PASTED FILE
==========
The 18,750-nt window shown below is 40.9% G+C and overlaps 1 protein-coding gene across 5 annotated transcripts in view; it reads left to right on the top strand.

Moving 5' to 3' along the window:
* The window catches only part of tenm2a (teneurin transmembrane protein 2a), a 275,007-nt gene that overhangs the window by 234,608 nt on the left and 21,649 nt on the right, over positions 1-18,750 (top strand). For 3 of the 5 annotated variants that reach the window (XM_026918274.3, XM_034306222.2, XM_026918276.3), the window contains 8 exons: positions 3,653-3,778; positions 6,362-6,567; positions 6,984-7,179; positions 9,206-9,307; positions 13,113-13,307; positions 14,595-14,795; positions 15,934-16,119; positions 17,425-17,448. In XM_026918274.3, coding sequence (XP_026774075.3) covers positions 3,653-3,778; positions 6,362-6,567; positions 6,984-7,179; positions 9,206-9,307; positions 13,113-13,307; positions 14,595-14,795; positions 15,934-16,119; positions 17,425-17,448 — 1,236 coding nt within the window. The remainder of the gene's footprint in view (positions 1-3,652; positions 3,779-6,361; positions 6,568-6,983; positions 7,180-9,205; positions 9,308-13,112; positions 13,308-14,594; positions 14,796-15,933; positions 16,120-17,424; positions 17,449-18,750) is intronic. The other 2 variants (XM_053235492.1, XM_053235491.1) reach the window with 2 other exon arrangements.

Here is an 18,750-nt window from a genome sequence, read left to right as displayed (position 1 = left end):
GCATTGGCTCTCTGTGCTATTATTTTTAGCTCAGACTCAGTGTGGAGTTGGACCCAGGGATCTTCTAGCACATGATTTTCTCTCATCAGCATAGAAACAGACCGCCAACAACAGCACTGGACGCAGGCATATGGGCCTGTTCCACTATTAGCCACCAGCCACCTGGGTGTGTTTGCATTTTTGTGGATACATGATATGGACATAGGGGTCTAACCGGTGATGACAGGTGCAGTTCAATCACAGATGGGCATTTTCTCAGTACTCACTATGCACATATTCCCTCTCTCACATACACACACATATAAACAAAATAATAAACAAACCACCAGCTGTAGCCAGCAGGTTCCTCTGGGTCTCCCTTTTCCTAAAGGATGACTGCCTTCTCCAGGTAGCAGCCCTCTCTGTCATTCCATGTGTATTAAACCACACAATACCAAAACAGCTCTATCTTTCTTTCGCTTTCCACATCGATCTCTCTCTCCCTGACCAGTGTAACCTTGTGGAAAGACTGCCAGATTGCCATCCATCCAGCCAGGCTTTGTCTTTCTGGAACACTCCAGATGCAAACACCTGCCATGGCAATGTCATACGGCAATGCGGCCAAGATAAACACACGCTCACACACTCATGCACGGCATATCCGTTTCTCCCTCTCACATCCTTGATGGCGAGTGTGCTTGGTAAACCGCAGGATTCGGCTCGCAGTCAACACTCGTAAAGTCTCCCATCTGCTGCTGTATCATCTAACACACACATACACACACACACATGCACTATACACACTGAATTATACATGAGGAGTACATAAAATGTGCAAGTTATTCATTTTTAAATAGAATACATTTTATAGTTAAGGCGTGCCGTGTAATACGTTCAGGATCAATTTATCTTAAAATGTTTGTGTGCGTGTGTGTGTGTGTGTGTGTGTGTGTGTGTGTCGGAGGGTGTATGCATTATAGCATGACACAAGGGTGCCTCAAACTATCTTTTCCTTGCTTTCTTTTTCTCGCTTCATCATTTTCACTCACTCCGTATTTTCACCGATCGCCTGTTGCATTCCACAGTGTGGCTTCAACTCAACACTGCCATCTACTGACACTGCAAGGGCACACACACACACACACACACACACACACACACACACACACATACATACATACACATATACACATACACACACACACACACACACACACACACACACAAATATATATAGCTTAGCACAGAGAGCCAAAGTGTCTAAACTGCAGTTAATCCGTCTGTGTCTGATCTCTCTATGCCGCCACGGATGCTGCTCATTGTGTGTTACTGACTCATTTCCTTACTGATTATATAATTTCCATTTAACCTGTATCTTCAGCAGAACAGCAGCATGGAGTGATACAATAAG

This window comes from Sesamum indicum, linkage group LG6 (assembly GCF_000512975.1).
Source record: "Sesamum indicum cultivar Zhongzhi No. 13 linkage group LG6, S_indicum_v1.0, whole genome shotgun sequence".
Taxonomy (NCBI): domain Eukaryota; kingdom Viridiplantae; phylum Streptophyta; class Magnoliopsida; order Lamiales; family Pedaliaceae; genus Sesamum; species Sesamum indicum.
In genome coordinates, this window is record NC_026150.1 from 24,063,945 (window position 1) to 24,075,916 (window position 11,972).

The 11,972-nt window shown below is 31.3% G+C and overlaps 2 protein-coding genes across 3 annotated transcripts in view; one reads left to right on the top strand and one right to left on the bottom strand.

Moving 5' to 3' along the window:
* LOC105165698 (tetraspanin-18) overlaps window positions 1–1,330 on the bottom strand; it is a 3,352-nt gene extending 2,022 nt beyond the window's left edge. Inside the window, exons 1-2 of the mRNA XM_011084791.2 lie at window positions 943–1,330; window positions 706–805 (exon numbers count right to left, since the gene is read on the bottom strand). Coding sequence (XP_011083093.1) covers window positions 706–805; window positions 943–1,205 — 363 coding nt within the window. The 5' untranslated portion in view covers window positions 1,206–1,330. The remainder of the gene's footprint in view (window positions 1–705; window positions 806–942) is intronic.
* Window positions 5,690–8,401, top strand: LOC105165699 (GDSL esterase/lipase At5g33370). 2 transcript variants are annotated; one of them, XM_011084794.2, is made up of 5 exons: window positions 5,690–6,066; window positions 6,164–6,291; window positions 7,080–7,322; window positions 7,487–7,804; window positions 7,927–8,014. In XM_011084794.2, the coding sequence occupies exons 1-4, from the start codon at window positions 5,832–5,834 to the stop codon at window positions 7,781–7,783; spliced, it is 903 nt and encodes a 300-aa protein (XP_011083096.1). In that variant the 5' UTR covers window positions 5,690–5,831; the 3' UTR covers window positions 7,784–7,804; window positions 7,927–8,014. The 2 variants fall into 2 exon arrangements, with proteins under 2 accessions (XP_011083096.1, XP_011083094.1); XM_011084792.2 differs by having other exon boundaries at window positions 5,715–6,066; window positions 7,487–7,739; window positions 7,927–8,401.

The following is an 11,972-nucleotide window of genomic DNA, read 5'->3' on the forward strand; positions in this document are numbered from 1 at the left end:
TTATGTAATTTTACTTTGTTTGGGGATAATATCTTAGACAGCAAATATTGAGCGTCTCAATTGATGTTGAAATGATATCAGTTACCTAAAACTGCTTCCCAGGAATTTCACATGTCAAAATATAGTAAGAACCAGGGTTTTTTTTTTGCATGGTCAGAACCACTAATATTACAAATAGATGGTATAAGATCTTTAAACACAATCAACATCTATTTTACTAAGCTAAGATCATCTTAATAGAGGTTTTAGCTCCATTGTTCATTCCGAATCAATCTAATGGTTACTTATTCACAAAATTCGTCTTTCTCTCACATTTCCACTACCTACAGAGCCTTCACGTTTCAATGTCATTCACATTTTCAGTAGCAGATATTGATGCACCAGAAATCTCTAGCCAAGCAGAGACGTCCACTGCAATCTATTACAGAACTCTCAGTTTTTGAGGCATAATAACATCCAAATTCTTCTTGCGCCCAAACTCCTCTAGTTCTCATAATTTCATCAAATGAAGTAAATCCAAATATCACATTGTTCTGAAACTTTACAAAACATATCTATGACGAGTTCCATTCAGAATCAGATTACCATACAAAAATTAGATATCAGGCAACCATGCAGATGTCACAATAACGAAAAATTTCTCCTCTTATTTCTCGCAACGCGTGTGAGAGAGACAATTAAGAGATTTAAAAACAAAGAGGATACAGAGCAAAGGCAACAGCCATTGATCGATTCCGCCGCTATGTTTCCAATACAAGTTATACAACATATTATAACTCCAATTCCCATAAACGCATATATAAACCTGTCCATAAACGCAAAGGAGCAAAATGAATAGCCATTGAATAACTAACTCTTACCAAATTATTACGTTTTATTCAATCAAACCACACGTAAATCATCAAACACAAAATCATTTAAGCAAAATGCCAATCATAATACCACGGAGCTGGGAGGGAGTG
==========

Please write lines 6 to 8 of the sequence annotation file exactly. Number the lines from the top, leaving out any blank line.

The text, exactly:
This window comes from Sesamum indicum, linkage group LG6 (assembly GCF_000512975.1).
Source record: "Sesamum indicum cultivar Zhongzhi No. 13 linkage group LG6, S_indicum_v1.0, whole genome shotgun sequence".
Taxonomy (NCBI): domain Eukaryota; kingdom Viridiplantae; phylum Streptophyta; class Magnoliopsida; order Lamiales; family Pedaliaceae; genus Sesamum; species Sesamum indicum.